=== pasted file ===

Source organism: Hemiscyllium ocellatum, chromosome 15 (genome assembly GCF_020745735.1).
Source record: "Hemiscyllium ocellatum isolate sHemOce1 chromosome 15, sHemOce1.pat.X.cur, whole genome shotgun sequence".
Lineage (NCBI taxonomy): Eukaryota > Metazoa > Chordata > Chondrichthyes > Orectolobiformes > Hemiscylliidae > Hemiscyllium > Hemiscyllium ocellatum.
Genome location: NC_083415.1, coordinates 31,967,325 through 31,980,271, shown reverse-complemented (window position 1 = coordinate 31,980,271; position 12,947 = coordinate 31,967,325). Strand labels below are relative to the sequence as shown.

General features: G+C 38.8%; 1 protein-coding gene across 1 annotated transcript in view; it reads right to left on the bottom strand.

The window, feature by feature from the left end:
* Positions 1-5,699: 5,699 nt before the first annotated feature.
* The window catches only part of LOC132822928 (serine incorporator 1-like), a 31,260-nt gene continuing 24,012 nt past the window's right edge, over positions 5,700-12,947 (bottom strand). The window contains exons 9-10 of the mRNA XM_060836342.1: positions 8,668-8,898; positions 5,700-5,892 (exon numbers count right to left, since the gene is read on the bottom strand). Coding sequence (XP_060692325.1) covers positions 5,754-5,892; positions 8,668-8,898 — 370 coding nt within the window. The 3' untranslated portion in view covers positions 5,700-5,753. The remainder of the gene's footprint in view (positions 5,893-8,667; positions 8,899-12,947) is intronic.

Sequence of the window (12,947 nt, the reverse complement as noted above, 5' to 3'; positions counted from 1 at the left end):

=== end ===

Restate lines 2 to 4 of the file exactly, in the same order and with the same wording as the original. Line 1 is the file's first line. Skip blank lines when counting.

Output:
Source record: "Hemiscyllium ocellatum isolate sHemOce1 chromosome 15, sHemOce1.pat.X.cur, whole genome shotgun sequence".
Lineage (NCBI taxonomy): Eukaryota > Metazoa > Chordata > Chondrichthyes > Orectolobiformes > Hemiscylliidae > Hemiscyllium > Hemiscyllium ocellatum.
Genome location: NC_083415.1, coordinates 31,967,325 through 31,980,271, shown reverse-complemented (window position 1 = coordinate 31,980,271; position 12,947 = coordinate 31,967,325). Strand labels below are relative to the sequence as shown.